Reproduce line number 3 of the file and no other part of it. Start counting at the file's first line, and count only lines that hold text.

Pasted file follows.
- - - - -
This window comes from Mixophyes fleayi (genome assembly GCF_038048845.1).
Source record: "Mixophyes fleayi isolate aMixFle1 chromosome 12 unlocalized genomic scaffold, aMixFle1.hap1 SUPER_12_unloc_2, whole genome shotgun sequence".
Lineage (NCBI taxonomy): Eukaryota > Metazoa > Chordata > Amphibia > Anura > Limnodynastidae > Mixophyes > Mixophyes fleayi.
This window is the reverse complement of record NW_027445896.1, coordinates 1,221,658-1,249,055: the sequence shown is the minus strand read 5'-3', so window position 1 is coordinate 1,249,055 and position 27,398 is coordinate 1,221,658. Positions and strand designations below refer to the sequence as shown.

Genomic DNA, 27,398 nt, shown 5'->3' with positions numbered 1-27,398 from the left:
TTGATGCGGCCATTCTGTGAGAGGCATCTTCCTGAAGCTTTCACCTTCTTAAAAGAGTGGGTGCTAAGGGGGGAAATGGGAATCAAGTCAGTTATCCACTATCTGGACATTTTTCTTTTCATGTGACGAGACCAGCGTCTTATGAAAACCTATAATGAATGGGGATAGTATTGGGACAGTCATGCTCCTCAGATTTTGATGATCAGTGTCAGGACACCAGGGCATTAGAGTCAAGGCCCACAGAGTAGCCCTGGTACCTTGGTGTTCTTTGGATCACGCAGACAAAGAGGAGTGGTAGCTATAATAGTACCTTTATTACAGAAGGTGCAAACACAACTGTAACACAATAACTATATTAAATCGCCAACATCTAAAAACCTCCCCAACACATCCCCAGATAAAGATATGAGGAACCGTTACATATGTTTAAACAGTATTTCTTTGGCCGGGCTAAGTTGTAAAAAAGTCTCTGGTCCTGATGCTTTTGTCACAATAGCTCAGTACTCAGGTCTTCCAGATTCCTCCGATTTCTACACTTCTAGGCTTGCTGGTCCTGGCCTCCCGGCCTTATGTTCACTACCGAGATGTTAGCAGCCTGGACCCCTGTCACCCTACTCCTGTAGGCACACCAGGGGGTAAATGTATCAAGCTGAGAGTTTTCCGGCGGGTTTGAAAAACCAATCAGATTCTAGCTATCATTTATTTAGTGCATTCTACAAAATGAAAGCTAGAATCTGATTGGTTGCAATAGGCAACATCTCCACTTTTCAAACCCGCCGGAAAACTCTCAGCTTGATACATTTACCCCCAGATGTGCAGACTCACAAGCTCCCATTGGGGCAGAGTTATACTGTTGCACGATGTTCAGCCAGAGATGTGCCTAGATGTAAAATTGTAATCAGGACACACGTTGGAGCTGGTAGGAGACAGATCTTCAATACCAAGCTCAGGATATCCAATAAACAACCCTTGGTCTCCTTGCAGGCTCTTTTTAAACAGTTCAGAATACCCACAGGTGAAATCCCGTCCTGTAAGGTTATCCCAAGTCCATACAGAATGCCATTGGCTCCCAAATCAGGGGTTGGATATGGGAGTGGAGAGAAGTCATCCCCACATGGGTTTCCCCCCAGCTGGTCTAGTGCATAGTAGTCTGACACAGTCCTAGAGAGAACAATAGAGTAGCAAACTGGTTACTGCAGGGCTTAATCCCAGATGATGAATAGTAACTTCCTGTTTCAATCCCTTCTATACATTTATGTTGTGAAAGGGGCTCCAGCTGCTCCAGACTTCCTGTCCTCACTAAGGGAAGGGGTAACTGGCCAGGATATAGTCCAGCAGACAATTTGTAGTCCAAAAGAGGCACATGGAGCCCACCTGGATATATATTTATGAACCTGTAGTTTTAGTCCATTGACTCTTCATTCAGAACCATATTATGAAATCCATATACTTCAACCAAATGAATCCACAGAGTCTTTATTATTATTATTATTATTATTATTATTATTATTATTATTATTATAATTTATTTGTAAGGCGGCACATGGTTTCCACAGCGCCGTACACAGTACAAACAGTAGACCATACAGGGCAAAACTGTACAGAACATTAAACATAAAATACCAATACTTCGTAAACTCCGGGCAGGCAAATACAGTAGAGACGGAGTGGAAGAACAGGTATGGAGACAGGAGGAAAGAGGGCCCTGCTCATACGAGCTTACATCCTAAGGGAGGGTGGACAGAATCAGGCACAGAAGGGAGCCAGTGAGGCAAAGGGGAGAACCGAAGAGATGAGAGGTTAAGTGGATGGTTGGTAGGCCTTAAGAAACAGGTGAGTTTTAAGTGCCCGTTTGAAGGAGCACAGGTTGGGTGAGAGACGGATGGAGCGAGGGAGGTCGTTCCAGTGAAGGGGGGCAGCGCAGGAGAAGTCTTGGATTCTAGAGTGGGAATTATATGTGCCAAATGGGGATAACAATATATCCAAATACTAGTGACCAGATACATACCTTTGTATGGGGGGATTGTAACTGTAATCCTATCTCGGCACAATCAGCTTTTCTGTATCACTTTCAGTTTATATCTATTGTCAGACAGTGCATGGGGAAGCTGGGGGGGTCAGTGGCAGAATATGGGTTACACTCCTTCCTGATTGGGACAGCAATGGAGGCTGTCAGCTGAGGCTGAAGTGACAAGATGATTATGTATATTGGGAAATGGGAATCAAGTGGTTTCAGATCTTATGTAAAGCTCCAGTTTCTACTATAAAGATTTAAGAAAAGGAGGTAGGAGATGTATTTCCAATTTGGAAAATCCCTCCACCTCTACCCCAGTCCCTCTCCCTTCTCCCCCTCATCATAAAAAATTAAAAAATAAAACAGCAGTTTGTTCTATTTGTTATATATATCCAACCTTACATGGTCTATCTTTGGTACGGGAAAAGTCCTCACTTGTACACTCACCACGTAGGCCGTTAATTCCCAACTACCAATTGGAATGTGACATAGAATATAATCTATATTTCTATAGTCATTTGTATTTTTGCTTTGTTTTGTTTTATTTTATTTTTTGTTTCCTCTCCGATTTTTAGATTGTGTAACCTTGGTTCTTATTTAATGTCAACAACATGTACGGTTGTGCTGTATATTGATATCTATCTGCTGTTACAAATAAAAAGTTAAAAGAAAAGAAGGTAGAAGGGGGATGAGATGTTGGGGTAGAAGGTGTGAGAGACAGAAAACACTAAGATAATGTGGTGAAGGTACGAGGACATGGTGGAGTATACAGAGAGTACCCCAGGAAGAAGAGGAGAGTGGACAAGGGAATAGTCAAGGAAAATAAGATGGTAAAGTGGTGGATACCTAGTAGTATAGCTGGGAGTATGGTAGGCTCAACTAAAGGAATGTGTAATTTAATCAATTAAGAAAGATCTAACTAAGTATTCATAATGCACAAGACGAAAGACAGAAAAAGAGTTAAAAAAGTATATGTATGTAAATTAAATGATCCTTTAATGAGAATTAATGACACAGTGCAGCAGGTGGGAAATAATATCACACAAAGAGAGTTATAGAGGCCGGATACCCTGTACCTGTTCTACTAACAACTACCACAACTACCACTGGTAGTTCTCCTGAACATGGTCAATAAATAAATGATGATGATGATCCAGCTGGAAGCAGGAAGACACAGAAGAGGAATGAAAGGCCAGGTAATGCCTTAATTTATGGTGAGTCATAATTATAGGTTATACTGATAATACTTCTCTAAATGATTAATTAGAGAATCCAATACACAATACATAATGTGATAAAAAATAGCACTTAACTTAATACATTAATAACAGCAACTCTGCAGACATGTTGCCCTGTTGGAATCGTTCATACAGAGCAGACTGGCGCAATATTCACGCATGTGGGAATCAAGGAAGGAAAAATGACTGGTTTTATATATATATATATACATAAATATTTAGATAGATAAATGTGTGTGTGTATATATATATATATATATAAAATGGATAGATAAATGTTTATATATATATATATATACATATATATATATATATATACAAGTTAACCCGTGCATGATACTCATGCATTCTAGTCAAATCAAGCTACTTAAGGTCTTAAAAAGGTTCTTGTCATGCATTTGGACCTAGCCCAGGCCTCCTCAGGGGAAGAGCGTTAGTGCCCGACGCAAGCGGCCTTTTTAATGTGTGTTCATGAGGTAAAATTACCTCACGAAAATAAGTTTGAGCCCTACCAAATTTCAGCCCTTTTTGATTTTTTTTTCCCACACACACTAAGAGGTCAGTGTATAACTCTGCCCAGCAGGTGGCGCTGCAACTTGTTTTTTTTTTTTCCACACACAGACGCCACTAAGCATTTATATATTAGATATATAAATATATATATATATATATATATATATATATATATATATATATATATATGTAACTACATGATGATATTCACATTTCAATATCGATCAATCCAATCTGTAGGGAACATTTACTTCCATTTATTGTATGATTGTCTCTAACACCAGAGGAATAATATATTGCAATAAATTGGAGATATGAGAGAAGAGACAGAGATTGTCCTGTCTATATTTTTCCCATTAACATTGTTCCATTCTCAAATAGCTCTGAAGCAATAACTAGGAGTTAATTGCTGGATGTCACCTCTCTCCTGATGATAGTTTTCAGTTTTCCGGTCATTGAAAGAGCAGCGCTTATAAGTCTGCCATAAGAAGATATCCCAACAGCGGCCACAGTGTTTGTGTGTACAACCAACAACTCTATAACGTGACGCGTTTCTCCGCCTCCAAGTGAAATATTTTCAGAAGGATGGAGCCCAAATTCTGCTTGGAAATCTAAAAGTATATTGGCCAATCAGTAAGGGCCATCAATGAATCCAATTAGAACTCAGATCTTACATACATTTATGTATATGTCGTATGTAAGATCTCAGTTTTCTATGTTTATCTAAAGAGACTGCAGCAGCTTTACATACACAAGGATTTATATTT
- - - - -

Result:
Lineage (NCBI taxonomy): Eukaryota > Metazoa > Chordata > Amphibia > Anura > Limnodynastidae > Mixophyes > Mixophyes fleayi.